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Thematic Seminar II

Code 11319
Year 1
Semester S2
ECTS Credits 10
Workload TP(45H)
Scientific area Ciência Política
Entry requirements n.a.
Mode of delivery Face to face and videoconferencing.
Work placements UA and UBI.
Learning outcomes This curricular unit aims to complement and to pursue the objectives of Thematic Seminar I, namely:
- To deepen knowledge about major topics in Political Science, in complement to the topics already discussed in Thematic Seminar I.
- To exercise, with autonomy, high-level competences already acquired in Thematic Seminar I, namely of identification, analysis, evaluation and organisation of problems.
- To improve students’ competency of critical discussion with peers.
- To enable students to define their own scientific interests based on advanced issues and topics raised in this curricular unit.
- To deepen knowledge about the interdisciplinary links between different domains of Political Science studies.
Syllabus MODULE 1: Political Philosophy
The "state of exception" as paradigm of government
The constitution of the people
The populism question
The citizenship and the new forms of exclusion

MOD 2: Comparative Politics
Comparative systems of government
Challenges in the quality of democracy
Democratisation and State building
Civil society & social movements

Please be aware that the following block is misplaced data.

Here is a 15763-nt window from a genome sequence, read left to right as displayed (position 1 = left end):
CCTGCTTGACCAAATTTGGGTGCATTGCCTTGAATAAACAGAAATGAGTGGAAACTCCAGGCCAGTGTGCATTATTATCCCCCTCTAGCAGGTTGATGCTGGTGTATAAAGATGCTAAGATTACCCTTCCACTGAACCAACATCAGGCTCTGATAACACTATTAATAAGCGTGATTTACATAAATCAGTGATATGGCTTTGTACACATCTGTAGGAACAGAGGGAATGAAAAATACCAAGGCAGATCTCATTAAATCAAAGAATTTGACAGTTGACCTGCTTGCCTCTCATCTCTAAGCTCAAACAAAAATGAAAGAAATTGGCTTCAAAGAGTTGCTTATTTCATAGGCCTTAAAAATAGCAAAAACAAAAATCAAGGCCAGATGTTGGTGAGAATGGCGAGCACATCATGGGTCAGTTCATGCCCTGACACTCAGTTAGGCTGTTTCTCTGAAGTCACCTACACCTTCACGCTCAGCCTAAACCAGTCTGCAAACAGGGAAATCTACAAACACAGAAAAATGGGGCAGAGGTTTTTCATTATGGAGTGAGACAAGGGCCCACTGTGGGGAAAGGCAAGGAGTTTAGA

MOD 3: Governance
Political institutions and models of governance
Multilevel governance and scale
Regulation and systems of public integrity
Globalisation & local integration

MOD 4: Political Communication
Political Communication and models of democracy
Political Communication, legitimacy and citizen rights
The communication and media dimensions of different models of political participation
The role of public opinion in political communication: public spheres & social movements

Main Bibliography Agamben, G. (2005). State of Exception. Chicago: CPU.
Balibar, E. (2009). We, The People of Europe?. Princeton: UPP.
Benz, A. & Papadopoulos, Y., eds. (2006). Governance and Democracy: Comparing National, European and International Experiences. London: Routledge.
Beetham, D., ed. (1994). Defining and Measuring Democracy. London: SP
Blumer, J., & Gurevitch, M. (1995). The Crisis of Public Communication. London: Routledge.
Della Porta, D. & Tarrow, S., eds., (2005). Transnational Protest and Global Activism. Lanham: Rowman & Littlefield.
Linz, J. J. & Stepan, A. (1996). Problems of Democratic Transition and Consolidation: Southern Europe, South America, and Post-Communist Europe. Baltimore: The Johns Hopkins UP
Muller, J.-W. (2016). What is Populism?. Pennsylvania: UPP.
Norris, P. (2001). Digital divide? Civic Engagement, Information Poverty and the Internet Worldwide. Cambridge: CUP
Przeworski, A.; et al (2000). Democracy and Development. Cambridge: CUP.

Teaching Methodologies and Assessment Criteria The seminars will be expository - teachers will clarify the themes and issues in focus in each session - and organized discussions with students.
Students will be encouraged to question the speakers and to participate in the discussions, leading to the formulation of problems and the operationalization of theories and concepts assimilated.

a) Presentations in classes or Perusall debates, based on readings to be distributed (10%).
Note: not all classes will include this element.

b) An essay of up to 3,500 words (90%), which may cover any module (or combination of modules).
Language Portuguese. Tutorial support is available in English.
Last updated on: 2022-02-28

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